Tuesday, November 10, 2009

What else was in the awful health care bill passed by US House? Family redefinition provisions for one.

The approximately 2,000 page health care bill passed by the US House under the cover of dark last Saturday evening continues to be reviewed for all the bad stuff it contained. Dramatic expansion of government control and regulation of our nation's health care system is the most obvious, but not surprisingly there were a lot of other left wing social agenda items included. Among them family redefinition provisions.

These were highlighted in a story posted on the left newsblog Minnesota Independent.

They correctly conclude that the focus of pro-life and social conservatives was the battle over abortion coverage mandates in the bill. But then go on to point out a number of provisions slipped in by homosexual activists "unnoticed".

While abortion politics dominated conservative opposition to the health care reform package that barely passed the U.S. House on Saturday evening, several measures in the bill that are beneficial to LGBT Americans largely went unnoticed — especially by conservatives.

The Human Rights Campaign reports it successfully lobbied to get five provisions important to the LGBT community included in the final bill.

Currently, the government doesn’t track health disparities based on sexual orientation and gender identity like it does for race, economic status, marital status, age and a number of other characteristics. The bill that passed the House would add those categories to the government’s data collection practices and would for the first time be able to determine health disparities. That would enable the government to direct funding for research and public health efforts to address those disparities. A similar bill has been offered in Congress, the Ending Health Disparities for LGBT Americans Act.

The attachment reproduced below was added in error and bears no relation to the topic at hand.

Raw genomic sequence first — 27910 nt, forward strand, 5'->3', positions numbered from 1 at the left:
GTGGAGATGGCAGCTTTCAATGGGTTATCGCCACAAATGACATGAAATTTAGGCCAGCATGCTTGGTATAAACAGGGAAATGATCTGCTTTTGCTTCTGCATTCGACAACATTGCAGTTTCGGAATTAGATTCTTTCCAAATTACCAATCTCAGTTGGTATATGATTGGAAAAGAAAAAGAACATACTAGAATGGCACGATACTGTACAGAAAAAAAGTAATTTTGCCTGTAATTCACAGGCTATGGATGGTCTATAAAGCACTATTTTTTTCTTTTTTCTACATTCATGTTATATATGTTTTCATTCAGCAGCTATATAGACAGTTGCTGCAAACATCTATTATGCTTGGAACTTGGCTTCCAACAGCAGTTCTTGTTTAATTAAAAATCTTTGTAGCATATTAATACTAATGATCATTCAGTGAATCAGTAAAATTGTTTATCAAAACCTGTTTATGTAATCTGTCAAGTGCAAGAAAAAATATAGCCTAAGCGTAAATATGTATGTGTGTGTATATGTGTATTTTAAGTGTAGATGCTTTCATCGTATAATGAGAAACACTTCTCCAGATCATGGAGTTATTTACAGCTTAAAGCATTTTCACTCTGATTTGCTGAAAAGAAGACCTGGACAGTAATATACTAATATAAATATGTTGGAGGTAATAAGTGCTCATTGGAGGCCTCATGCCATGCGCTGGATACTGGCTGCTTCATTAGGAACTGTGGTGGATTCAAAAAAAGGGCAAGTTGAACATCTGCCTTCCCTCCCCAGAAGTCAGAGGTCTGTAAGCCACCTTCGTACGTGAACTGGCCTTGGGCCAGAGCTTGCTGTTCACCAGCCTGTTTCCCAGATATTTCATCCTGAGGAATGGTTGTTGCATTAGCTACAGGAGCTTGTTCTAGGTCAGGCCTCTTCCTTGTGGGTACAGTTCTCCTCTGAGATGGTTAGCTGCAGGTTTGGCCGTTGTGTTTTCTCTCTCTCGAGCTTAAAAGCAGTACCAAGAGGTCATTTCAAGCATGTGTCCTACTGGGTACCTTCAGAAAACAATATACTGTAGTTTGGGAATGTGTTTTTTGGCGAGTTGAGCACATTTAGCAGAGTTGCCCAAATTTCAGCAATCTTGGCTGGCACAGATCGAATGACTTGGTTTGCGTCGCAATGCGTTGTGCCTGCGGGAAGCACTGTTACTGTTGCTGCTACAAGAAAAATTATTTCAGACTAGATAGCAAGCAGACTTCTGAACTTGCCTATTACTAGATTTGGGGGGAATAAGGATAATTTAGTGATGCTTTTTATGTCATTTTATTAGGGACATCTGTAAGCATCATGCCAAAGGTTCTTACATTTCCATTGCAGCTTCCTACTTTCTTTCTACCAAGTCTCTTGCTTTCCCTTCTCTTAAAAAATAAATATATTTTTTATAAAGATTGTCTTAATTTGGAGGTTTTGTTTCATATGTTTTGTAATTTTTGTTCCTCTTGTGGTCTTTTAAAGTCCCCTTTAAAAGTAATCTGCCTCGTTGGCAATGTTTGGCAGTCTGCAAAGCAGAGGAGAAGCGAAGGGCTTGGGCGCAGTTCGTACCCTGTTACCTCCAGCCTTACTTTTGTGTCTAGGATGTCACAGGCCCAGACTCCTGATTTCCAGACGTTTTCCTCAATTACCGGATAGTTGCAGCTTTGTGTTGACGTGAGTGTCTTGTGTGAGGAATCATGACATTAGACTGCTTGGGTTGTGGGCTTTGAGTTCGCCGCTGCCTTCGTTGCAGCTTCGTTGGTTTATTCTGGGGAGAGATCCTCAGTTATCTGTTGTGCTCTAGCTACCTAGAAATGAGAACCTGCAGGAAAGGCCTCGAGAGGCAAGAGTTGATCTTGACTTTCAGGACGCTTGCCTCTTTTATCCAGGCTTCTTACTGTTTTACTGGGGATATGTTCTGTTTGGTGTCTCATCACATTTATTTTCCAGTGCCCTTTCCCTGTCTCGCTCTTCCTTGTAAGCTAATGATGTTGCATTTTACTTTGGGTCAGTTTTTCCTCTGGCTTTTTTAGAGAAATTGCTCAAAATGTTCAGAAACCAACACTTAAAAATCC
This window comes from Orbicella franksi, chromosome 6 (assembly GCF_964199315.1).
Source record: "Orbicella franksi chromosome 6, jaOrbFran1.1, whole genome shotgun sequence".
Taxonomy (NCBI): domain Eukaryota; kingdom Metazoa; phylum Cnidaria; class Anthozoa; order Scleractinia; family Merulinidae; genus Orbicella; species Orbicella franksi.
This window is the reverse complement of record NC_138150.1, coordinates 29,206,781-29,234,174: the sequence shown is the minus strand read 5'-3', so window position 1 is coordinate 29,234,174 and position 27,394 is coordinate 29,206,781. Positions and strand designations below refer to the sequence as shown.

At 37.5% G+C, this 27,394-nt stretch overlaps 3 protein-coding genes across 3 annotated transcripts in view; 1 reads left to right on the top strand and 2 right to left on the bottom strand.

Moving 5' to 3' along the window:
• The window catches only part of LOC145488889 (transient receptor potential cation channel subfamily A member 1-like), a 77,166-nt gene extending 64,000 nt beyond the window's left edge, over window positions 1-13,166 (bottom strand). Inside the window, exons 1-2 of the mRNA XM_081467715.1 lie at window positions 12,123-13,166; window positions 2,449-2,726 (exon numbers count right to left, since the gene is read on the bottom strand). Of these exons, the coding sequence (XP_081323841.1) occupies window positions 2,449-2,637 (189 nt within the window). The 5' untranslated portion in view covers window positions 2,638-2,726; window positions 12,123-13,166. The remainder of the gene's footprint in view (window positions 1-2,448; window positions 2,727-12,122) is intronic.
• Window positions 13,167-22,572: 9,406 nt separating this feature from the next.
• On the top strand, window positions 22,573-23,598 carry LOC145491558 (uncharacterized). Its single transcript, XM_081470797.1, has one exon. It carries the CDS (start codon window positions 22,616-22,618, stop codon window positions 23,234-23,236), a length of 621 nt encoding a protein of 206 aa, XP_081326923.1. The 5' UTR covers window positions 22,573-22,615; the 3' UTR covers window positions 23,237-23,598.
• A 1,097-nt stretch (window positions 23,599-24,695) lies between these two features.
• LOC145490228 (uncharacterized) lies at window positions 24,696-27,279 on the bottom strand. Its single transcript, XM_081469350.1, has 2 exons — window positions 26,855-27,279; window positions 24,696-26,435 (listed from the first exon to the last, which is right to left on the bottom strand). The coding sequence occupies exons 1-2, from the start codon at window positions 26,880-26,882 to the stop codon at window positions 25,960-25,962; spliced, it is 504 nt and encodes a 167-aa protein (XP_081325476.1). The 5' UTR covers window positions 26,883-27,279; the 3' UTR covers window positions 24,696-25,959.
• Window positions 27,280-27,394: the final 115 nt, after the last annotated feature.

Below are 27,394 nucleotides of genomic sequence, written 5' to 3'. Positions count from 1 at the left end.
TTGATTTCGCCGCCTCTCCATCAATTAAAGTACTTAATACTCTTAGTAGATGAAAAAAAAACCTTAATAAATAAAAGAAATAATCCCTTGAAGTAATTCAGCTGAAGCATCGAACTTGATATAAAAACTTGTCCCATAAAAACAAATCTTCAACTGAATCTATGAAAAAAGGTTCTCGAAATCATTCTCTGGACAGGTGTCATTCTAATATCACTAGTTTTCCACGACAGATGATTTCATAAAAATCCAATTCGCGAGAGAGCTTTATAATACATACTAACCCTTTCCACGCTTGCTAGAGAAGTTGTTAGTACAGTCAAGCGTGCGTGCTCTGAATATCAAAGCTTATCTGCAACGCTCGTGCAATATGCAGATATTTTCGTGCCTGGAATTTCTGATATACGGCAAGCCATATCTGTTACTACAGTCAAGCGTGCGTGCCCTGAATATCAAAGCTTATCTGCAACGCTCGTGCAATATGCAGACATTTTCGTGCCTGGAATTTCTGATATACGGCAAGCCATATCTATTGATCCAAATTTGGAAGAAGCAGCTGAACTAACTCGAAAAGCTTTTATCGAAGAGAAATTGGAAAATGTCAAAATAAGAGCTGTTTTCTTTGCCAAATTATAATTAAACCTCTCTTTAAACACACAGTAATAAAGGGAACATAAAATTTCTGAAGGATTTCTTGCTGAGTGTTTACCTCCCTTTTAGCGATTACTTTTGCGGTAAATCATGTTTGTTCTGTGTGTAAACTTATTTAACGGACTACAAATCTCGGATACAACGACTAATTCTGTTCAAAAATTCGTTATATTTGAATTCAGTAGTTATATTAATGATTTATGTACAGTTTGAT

The House bill also contains language from the Tax Equity for Health Plan Beneficiaries Act. Employer-paid health benefits for a domestic partner are taxed by the federal government as income but benefits for spouses are not. That means same-sex couples that utilize their employers’ health plan pay income taxes that married couples do not. The bill that passed the House on Saturday would fix that inequity.

An important disparity in the treatment of HIV is remedied in the bill. In order for people living with HIV to qualify for Medicaid programs they must have a diagnosis of AIDS — which often comes after years of living with the disease. The new legislation would enable states to qualify individuals who are newly diagnosed with HIV disease for Medicaid programs. That policy is included in the bill as the Early Treatment for HIV Act.

Strong protections to prevent discrimination on the basis of sexual orientation and gender identity in health insurance and in the health care system also made it into the House bill.

Finally, the bill provides funding for comprehensive sex education programs that include relevant information for LGBT students.

The provisions show homosexual activists are once again turning to government as a vehicle for indoctrinating young students.

They point out the attention of many social conservative groups was on the mandating of abortion coverage and justifiably so. Stopping efforts which would have codified the power of the state and use of our taxpayer dollars to kill, eventually, millions of unborn children, was of supreme importance.

That, however, doesn't negate the significance of many of provisions which seek to redefine and thus undermine the basic structure of the natural family. This is, of course, where homosexual activists ultimately want to go.

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